The Chevrolet Chevelle can be found with many different engines. From the factory straight sixes and low-end small-blocks to big blocks, from nitrous-snorting high-RPM screamers to mountain motors, and even diesel swaps, it seems that the A-body could take pretty much anything thrown at it. But did you know that the factory commissioned a steam-powered 1969 sedan as a testbed for the viability for a steam-powered automobile? Yeah…we couldn’t have dreamed that one up, either.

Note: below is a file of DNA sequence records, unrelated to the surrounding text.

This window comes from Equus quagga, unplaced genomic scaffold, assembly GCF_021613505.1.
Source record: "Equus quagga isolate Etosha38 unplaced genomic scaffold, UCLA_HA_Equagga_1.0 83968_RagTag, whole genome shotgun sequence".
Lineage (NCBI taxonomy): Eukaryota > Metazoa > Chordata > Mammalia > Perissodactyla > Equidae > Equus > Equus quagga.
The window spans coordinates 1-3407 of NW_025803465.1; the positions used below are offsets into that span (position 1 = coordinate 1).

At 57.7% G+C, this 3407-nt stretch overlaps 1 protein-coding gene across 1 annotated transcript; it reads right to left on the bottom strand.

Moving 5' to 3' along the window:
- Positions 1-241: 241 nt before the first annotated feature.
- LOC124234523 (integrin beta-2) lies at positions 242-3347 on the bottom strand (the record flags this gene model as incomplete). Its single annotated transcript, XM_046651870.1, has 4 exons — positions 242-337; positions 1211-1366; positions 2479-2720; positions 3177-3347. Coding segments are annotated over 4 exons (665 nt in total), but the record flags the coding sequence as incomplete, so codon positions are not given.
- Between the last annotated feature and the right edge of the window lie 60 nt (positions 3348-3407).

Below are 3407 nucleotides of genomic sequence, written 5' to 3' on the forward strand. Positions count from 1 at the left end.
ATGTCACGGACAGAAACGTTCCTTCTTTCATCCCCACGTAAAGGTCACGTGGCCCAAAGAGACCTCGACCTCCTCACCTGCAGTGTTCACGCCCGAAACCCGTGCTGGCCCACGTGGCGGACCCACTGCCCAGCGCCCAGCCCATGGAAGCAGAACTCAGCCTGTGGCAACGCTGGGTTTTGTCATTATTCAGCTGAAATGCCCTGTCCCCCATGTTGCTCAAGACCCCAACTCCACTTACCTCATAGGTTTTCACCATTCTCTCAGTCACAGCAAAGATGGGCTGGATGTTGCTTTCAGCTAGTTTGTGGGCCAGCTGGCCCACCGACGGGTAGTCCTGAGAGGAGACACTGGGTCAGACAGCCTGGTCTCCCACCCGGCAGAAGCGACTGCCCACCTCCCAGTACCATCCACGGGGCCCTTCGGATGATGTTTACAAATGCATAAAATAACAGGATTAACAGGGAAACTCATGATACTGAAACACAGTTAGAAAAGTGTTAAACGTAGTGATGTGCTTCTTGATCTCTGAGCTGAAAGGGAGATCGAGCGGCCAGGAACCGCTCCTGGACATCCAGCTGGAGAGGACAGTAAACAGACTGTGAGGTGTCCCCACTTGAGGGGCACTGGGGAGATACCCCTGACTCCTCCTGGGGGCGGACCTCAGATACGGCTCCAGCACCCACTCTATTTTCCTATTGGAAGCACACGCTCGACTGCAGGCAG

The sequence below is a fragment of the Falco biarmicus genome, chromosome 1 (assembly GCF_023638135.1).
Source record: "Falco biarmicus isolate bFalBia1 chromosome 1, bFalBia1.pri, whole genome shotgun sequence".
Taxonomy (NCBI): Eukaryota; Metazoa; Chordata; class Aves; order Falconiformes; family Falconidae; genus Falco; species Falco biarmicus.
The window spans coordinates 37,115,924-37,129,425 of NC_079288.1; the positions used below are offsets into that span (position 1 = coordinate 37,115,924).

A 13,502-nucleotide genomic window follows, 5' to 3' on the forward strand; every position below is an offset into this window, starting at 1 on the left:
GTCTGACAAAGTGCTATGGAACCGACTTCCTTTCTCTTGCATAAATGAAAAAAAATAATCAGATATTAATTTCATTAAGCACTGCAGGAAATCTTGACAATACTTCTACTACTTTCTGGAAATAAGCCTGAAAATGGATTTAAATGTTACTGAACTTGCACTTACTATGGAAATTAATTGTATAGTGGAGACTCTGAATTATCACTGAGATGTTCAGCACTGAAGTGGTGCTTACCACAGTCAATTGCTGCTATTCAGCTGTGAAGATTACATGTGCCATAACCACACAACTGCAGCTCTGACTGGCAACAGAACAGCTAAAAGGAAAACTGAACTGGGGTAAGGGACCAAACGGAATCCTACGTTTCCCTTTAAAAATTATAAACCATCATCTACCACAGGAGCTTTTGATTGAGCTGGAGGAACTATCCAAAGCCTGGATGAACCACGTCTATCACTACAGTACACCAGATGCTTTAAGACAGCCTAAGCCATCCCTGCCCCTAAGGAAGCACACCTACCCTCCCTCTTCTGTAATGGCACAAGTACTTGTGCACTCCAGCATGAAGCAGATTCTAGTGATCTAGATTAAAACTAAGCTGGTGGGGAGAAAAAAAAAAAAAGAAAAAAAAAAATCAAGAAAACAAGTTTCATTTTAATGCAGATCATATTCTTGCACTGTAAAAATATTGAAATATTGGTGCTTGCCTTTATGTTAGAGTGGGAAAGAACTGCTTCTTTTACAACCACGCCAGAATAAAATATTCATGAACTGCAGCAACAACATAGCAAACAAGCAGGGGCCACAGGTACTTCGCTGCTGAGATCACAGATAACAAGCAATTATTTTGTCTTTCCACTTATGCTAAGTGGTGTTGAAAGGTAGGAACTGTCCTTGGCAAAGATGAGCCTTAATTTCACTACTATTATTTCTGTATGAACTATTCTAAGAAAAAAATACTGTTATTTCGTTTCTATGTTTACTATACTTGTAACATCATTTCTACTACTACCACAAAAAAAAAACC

Fairly little information exists on the Chevelle, which was coded SE-124, or it’s sister concept, the 1969 Pontiac Grand Prix dubbed SE-101. GM developed the Pontiac’s steam engine, while the Chevelle’s engine was farmed out to Besler. The majority of the Bessler design was lifted from the 1920 Doble steam car patents, which Besler owned at the time, combined with one-half of the Chevrolet 307ci V8. At it’s best, the engine pumped out a severely anemic 50 hp. Other than the obvious modifications for the steam engine, from the firewall back you had a basic 1969 Chevelle sedan, with a three-speed manual transmission and standard rear axle. While it certainly wasn’t fast, it was functional, racking up 5,000 miles before Besler gifted it to Harrah’s Museum, where the car resided until Tom Kimmel, the current owner, acquired it. In it’s current state the Chevelle is rough, but complete, and the intention is to refinish the engine and to improve the performance of the car. We sincerely hope he’s joking about putting 22s on it, though.